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[Photographs: Robyn Lee]

Winner: Pocky

1966. The year that changed the world of snacking forever. The year...that Pocky was born. [Cue dramatic music and parting of clouds unleashing blinding rays of light]

What's so great about these skinny biscuit sticks coated in a thin layer of chocolate? Oh, they're a perfect form of a snack. Small-portioned, lightly sweet, satisfyingly crisp, easy to eat without making a mess (not crumbly), and open to a gajillion variations that cause people like me to continually buy them for the sake of trying every flavor.

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But as simple as the chocolate-coated-biscuit-stick formula may sound, it's not. Otherwise Pocky wouldn't have been the overwhelming champion of this taste test.

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Unsurprisingly, Pocky won against five other Pocky imitators. Here are all the sticks we tasted, starting with Pocky and the rest in no particular order (company and country of origin in parentheses). Products were purchased in the US unless otherwise noted.

Pocky (Glico, Japan)

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Out of nine tasters, seven picked Pocky as their favorite and some also identified it as Pocky. It won for having the best chocolate flavor—richer, darker, and just more real than the others. Tasters praised the biscuit for its especially crisp texture; otherwise, most people found it bland.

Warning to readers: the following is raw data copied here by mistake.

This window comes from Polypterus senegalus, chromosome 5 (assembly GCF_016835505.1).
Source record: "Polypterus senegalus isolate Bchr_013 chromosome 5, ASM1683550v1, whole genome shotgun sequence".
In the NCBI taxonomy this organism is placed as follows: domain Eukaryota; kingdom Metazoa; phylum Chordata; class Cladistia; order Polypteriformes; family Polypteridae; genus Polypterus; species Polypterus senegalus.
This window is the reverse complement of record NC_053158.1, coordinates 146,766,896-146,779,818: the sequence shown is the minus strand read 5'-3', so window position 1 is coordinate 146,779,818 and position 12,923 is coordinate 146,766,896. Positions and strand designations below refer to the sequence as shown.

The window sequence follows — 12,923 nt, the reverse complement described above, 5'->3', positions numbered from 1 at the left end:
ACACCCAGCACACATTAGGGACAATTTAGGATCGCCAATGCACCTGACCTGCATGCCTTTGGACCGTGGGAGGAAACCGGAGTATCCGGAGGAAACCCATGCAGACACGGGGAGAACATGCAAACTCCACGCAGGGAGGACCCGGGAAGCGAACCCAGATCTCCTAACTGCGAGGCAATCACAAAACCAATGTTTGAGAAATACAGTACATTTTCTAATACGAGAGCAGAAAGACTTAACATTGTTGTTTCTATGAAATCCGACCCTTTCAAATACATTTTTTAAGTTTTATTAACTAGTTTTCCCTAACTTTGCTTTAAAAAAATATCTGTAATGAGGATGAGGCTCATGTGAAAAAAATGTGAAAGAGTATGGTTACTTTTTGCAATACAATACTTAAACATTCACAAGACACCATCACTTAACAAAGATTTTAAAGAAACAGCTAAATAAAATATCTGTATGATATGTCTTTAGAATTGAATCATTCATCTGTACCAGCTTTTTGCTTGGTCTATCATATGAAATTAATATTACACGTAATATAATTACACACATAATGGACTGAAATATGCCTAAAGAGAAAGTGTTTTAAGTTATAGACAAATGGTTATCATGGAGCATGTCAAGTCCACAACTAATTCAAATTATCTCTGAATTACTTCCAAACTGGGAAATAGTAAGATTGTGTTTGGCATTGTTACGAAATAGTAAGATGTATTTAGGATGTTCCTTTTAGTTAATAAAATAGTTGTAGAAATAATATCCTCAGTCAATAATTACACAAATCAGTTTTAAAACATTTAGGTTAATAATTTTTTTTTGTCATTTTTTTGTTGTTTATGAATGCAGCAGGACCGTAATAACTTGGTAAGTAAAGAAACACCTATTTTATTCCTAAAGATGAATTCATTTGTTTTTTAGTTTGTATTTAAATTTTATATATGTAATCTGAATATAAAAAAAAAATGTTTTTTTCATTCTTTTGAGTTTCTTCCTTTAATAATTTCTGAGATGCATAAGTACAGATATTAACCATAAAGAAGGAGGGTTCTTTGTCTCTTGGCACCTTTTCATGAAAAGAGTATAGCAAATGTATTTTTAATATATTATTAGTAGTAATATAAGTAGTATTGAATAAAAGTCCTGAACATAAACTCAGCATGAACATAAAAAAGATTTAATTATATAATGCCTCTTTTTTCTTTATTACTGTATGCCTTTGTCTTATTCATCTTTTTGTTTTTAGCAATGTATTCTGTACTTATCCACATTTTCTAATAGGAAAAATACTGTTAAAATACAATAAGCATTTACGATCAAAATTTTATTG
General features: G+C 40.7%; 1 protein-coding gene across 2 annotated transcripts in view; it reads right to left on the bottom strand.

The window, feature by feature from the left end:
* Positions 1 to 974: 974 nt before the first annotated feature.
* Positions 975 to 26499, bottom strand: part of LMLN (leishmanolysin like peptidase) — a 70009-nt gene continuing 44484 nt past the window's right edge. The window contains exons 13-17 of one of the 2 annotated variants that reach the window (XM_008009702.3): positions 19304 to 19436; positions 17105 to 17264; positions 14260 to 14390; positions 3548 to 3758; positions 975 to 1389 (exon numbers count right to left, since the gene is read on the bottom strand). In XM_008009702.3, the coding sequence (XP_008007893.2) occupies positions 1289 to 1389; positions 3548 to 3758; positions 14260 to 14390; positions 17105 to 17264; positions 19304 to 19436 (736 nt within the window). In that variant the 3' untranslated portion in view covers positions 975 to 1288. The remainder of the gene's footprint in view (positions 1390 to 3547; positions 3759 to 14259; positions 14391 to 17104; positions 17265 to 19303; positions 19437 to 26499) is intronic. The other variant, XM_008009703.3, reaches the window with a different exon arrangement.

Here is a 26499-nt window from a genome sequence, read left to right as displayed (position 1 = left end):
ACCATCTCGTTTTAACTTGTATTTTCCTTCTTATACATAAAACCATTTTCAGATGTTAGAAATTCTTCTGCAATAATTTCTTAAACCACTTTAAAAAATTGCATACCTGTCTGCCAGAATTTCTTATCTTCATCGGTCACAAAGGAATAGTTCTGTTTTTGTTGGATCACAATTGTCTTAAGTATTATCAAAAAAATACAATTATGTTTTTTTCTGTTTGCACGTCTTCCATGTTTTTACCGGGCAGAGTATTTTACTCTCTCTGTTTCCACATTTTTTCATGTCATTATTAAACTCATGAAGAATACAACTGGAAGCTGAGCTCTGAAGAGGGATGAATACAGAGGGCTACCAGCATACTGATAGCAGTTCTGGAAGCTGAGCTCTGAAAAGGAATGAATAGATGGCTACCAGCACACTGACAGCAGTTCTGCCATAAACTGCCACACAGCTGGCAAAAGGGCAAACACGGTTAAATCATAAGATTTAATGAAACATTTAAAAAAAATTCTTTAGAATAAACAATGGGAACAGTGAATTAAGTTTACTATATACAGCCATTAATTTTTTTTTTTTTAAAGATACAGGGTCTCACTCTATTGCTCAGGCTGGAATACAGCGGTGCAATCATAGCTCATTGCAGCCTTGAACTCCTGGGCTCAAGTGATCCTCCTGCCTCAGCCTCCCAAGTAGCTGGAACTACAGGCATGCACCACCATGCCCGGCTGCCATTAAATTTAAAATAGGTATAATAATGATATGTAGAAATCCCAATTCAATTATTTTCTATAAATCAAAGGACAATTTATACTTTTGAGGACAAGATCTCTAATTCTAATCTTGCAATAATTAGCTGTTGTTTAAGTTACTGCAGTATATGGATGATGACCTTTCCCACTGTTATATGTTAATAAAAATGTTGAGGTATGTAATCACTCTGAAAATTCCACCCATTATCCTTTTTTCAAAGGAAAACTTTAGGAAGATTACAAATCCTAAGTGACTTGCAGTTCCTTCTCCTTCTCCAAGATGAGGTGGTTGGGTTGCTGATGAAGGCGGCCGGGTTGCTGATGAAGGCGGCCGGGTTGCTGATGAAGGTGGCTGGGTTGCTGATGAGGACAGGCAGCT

Thomas and Friends (Kabaya, Japan)

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Some tasters described this chocolate as particularly milky, creamy, and sweet. The biscuit was pretty bland and not as crunchy as Pocky—some people found it too soft.

Stick Pack (Kabaya, Japan)

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A few tasters called this their least favorite, while others found it adequate. Overall impression: bland stick coated with bland/slightly fruity chocolate. (Purchased in Hong Kong.)

Lucky Stick (Meiji, Indonesia)

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This was the most different snack of the group with a stick that was thicker and airier than the others and brown instead of light yellow. Its flavor was different too—descriptions included toasty, coffee, and cardboard. One person noted, "I regret biting this biscuit alone." The thin chocolate coating was immemorable and overpowered by the biscuit. This needs a lot more chocolate to balance out the biscuit.

Pepero (Lotte, Korea)

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Pretty middle-of-the-road. Another crisp, bland biscuit. Half of the tasters liked that the chocolate was on the dark side, while the other half just didn't like it at all.

Arita City (Falken, Taiwan)

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This was the only stick that had a fake vanilla-y flavor. The biscuit's nice crisp texture was brought down by waxy chocolate and fail vanilla. (Purchased in Taiwan.)

About the author: Robyn Lee is the editor of A Hamburger Today and takes many of the photos for Serious Eats. She'll also doodle cute stuff when necessary. Read more from Robyn at her personal food blog, The Girl Who Ate Everything.

Our Tasting Methodology: All taste tests are conducted completely blind and without discussion. Tasters taste samples in random order. For example, taster A may taste sample 1 first, while taster B will taste sample 6 first. This is to prevent palate fatigue from unfairly giving any one sample an advantage. Tasters are asked to fill out tasting sheets ranking the samples for various criteria that vary from sample to sample. All data is tabulated and results are calculated with no editorial input in order to give us the most impartial representation of actual results possible.

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